I recognize that a Review like this, in times like these, may seem to come from a particularly remote ivory tower. Not to put too fine a point on it, but American democracy is at risk under a troubling administration, hatred and xenophobia are on the rise, and severe long-term problems are going largely unaddressed. And I suggest that lawyers read Plato? Yes. Because one thing exacerbating these pressing problems is the way we speak to and argue with one another. I do not mean mere civility. The impact of speech is not primarily a consequence of the gentility with which it is delivered; and strong words sometimes suit. Nor do I mean simply honesty-although the truthfulness of what we say matters more than the politeness with which we say it. I hope here to highlight a set of concerns about the impact of our speech that are deeper than mere civility or even honesty. Following Socrates, I suggest that the way we speak, particularly when we seek to persuade, can play a role in forming the character of our listeners. Arguments are, in that sense, potentially constitutive. As Socrates describes and demonstrates, how we speak to people can influence how they think about themselves and their world. And that in turn can influence whether and how they thrive.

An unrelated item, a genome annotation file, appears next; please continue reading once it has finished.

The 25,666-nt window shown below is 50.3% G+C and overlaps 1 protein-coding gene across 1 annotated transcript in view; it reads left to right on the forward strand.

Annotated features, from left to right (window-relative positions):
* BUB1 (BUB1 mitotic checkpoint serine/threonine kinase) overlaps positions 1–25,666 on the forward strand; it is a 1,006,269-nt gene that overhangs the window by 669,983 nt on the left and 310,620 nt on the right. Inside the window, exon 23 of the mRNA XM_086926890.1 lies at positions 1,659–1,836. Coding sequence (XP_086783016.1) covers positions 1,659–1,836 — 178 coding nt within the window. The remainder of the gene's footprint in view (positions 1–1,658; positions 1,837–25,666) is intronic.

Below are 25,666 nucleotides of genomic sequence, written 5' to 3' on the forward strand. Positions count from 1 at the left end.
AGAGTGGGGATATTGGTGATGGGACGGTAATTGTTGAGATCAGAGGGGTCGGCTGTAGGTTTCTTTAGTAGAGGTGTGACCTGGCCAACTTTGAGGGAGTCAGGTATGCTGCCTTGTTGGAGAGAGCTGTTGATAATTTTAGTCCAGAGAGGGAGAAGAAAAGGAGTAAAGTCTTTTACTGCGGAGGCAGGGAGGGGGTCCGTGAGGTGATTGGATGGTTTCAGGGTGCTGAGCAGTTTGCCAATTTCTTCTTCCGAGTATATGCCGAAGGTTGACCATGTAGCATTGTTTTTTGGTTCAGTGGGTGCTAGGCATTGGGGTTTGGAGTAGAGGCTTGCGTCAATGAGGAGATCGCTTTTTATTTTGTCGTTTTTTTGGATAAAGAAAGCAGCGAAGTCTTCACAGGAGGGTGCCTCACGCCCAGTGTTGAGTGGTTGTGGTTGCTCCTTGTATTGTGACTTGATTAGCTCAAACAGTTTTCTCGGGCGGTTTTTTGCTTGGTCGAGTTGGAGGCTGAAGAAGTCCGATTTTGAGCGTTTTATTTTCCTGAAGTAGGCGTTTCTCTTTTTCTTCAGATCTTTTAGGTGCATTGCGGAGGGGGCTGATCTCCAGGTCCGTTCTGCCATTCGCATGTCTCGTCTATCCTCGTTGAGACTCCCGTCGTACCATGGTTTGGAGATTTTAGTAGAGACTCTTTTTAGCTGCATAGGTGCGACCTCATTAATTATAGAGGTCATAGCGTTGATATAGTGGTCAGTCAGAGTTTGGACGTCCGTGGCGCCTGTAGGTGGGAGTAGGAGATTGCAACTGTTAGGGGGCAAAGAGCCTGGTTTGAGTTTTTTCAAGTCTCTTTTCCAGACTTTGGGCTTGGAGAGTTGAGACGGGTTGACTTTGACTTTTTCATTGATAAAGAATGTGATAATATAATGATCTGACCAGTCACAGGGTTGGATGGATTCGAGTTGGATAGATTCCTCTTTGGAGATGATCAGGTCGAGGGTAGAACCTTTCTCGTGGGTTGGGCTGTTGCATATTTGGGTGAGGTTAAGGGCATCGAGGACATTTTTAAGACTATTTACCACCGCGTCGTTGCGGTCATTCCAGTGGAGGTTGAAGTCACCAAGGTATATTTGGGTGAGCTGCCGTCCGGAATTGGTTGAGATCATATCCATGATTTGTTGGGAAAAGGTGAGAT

An obvious contemporary case in point is how our current president may be nurturing hatred and xenophobia-engendering traits as harmful to the holders as to the larger community-through how he speaks and argues. But this is not just about Trump. All of us should consider how our arguments may influence our listeners. This will not be easy. One of the bracing lessons of the Apology is just how difficult and potentially intractable the problem is-how the occasions for our speech often make it difficult to attend to the constitutive consequences of what we say and how hard it is to figure out how to address those consequences. But if we listen carefully, Socrates can help.